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Planetary science

Jovian giant

24 Jul 2018 Tushna Commissariat
Taken from the July 2018 issue of Physics World

Tushna Commissariat reviews Jupiter by William Sheehan and Thomas Hockey

Jupiter

Ask anyone what their favourite planet in our solar system is, and it’s usually a 50:50 split between Saturn and Jupiter (all jokes about Uranus notwithstanding). But there seems to be something particularly captivating about the biggest planet in our system, with its swirling surface, Giant Red Spot and battalion of satellites (67 to be precise). Having fascinated humans for millennia, it’s no surprise then, that new books on the fifth planet from the Sun keep popping up, despite the many already available tomes on the subject.

Jupiter by William Sheehan and Thomas Hockey is the latest book in the Kosmos series by publisher Reaktion Books. Sheehan is a psychiatrist by training, but has long been an amateur astronomer and historian, and has written many books on the subject. Hockey is professor of astronomy at the University of Northern Iowa. Although A5 in size, this book is a glossy coffee-table title, packed with more than 100 images and illustrations. The opening chapters do a good job in tackling the birth of the solar system and all the Jovian planets; describing how they formed; before delving into Jupiter itself, layer by layer, from atmosphere to core. The book does contain a substantial amount of historical background, both observational and theoretical, but this is interspersed throughout the text rather than being clumped into the start, which might otherwise have slowed down readers.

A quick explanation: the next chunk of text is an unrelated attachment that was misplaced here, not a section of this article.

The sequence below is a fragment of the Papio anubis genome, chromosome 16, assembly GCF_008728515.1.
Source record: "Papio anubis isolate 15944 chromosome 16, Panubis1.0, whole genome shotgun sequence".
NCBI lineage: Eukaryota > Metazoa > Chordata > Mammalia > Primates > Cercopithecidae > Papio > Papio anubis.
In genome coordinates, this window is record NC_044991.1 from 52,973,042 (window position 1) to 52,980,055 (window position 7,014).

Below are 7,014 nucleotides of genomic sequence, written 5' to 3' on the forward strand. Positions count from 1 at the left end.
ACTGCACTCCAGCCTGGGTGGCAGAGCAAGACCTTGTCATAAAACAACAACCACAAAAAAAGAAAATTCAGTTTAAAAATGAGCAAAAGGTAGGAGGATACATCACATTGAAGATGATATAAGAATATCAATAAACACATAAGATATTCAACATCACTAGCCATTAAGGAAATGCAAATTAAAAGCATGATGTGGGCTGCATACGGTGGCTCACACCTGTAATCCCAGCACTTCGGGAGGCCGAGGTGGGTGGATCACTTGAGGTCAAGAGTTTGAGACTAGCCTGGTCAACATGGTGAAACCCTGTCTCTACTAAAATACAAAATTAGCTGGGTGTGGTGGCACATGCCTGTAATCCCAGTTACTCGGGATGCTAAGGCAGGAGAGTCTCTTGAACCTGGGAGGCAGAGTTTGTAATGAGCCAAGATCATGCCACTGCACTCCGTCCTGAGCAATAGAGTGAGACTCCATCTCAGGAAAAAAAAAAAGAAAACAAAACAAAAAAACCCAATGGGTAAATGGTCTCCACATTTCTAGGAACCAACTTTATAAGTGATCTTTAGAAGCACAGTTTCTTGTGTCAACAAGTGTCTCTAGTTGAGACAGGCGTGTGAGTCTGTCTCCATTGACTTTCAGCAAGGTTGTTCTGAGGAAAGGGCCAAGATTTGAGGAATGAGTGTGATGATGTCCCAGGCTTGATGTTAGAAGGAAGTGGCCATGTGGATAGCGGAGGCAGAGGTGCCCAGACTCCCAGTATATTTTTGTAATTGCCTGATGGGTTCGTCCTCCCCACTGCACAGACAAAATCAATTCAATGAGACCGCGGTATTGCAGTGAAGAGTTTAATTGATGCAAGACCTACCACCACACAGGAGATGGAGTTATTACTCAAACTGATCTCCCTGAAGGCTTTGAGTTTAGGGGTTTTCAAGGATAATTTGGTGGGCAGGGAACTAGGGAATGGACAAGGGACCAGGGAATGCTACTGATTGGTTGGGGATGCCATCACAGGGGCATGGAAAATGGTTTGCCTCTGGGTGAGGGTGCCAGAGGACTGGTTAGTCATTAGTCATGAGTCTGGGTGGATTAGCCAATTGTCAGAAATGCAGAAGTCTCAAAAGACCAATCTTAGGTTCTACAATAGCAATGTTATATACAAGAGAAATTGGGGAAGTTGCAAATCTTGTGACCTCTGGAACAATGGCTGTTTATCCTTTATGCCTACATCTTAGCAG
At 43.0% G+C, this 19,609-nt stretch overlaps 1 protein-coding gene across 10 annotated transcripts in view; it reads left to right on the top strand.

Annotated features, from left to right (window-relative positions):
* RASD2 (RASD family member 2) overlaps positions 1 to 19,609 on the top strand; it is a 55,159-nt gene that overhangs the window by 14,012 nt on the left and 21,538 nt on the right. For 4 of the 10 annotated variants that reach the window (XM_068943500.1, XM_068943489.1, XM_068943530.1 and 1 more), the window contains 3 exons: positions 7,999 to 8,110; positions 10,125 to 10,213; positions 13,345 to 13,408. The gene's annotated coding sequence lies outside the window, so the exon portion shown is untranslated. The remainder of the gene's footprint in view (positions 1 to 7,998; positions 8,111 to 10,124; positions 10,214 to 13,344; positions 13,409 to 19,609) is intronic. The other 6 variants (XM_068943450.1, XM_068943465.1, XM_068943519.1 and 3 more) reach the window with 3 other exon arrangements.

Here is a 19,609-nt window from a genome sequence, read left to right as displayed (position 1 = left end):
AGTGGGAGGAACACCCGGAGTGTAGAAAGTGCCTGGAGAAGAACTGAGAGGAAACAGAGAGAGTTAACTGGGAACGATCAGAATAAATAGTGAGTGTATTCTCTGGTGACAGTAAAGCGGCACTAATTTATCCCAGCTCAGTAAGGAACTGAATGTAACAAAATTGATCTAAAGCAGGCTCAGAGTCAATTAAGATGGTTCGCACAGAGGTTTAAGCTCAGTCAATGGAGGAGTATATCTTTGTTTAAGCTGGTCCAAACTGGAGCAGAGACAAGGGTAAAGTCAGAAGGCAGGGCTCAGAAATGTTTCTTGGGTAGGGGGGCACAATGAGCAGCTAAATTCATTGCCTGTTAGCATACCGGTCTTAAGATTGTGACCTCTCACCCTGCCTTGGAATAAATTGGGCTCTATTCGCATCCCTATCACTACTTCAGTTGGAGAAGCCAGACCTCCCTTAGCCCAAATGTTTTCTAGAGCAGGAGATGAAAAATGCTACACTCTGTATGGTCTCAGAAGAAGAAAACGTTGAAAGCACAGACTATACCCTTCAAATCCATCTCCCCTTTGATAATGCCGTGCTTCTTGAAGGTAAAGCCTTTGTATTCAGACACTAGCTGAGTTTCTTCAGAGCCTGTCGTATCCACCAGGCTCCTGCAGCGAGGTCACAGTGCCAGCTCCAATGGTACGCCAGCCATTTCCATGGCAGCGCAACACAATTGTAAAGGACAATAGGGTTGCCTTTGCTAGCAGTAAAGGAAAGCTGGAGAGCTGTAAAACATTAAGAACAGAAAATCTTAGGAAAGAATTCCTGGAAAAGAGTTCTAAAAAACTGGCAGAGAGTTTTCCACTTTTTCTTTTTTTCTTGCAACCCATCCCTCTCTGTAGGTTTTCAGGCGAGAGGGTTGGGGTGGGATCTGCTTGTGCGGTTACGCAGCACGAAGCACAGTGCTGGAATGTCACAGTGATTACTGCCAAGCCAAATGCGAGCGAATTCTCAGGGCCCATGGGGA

Apart from talking about very early observations of the planet, the book covers all the many missions and probes that have visited Jupiter from Pioneer onwards, slowing peeling back the layers and mysteries of our favourite gas giant. Sheehan and Hockey’s language is clear and mostly lacking in jargon, if occasionally effusive, and the book is well-paced, if a bit clogged with facts and figures. The final chapter, “Juno to Jupiter”, is particularly interesting as it details some of our most recent discoveries thanks to the NASA mission, ending the book on a good note. While not being revelatory, Jupiter is a useful and practical planetary-science primer.

  • Reaktion Books £25hb 192pp

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